Leonard Cohen has been described as a holy man, a poet, a sage, and a prophet. Bob Dylan was described his songs as prayers.
Join us for an evening of music and conversation at Nissi’s focused on the extraordinary Canadian singer-songwriter whose longevity and impact are rivaled only by Dylan. A serious poet before he turned to the art of fusing provocative lyrics with poignant melodies, Cohen has mined Judaism to produce the most overtly Jewish songs created by any popular artist: “Who By Fire” and “Hallelujah” chief among them.
Rabbi Marc Soloway will conduct a conversation analyzing several of these songs and examining their Jewish context and their relationship to Jewish values and tradition. Kathryn Bernheimer will share biographical information about the 81-year old legend – a singer, songwriter, musician, painter, poet, novelist and ordained Buddhist monk – whose haunting work has explored religion, politics, isolation, sexuality, romance, remorse and personal freedom.
Today, Cohen still receives the sort of reverence we reserve for a precious few living artists. Why are his songs suddenly gracing the charts blockbuster movie soundtracks and television singing competitions three or four decades after their original release? And why is it that well most of his contemporaries are either long dead or engaged in uninspiring reunion tours, while Cohen is at the peak of his powers and popularity? To cite but one example, in 2008, “Hallelujah” had three covers all in the top 50 – including the “Shrek” soundtrack.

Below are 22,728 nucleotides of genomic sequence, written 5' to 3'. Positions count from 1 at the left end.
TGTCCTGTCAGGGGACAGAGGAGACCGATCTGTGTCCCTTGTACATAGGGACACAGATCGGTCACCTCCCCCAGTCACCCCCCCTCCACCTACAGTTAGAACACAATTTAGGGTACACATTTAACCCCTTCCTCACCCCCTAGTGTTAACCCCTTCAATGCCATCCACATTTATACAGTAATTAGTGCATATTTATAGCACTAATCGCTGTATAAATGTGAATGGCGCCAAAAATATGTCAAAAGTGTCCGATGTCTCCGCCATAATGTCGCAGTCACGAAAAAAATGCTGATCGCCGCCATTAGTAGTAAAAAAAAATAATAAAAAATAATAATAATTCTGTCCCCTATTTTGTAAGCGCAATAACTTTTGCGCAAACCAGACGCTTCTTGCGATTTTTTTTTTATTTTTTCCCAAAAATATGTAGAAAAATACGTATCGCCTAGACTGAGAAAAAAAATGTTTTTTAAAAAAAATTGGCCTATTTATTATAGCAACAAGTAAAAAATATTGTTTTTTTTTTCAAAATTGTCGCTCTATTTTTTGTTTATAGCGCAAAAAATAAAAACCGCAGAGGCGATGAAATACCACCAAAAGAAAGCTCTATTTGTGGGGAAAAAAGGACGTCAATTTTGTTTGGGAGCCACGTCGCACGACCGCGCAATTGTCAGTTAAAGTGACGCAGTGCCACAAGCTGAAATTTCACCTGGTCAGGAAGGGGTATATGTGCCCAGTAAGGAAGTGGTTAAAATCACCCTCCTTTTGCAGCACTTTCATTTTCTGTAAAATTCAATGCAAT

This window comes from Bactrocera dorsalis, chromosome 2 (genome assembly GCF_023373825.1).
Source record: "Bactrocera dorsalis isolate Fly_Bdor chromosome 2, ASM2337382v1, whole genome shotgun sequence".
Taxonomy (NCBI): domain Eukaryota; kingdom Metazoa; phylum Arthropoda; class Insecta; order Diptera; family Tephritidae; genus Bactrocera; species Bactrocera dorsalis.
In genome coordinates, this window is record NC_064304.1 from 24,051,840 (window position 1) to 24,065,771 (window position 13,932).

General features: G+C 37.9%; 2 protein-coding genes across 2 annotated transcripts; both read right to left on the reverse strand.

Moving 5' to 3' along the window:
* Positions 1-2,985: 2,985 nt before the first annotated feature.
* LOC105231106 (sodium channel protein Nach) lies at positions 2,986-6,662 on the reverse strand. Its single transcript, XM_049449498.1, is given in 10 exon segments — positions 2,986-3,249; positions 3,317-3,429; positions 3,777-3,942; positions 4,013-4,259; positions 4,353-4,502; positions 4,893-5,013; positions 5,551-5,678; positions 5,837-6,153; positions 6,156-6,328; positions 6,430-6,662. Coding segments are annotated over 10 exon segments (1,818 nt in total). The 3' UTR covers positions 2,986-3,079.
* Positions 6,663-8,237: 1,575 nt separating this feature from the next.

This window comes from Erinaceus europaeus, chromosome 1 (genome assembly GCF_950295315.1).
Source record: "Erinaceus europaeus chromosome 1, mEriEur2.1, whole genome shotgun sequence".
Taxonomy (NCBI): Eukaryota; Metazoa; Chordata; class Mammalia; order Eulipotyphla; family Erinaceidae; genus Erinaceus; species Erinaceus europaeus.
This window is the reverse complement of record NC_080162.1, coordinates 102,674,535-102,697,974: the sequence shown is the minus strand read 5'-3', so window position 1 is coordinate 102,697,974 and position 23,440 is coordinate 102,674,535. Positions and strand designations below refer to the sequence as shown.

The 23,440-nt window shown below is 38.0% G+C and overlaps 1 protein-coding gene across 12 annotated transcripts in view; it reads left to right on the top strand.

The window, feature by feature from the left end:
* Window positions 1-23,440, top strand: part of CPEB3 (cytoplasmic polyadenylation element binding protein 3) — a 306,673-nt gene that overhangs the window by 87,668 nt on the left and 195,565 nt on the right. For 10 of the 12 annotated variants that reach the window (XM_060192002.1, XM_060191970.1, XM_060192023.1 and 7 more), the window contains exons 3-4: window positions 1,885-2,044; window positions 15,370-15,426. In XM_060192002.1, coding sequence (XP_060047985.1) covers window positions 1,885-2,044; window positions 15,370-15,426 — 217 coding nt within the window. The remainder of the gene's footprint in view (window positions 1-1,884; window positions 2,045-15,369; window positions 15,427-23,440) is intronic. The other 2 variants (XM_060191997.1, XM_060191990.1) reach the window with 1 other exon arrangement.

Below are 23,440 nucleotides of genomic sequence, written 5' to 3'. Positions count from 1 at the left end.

In his book, “A Broken Hallelujah,” author Lyle Leibowitz focuses on the secret of Cohen’s longevity:
“You feel the same at a Cohen concert that you do in a church or a synagogue, a feeling that emanates from the realization that the words and the tunes you’re about to hear represent the best efforts we humans can make to capture the mysteries that surround us, and that by listening and closing your eyes and singing along you too can somehow transcend…He’s the sort of man whose pores absorb the particles of beauty and grace and truth that float weightlessly all around us yet so few of us a note. He is attuned to the divine, whatever the divine might be, with the unburdened heart of a believer. It’s not for nothing that he referred to himself in song as ‘the little Jew who wrote the Bible.’”
DANCE ME TO THE END OF LOVE: CELEBRATING PROPHET AND POET LEONARD COHEN
With Rabbi Marc Soloway and Kathryn Bernheimer
Tuesday, February 9
Program starts at 7:00 pm; Doors open at 6:00 pm
$18 for tickets; Complete menu available for purchase
At Nissis, 2675 Northpark Drive, Lafayette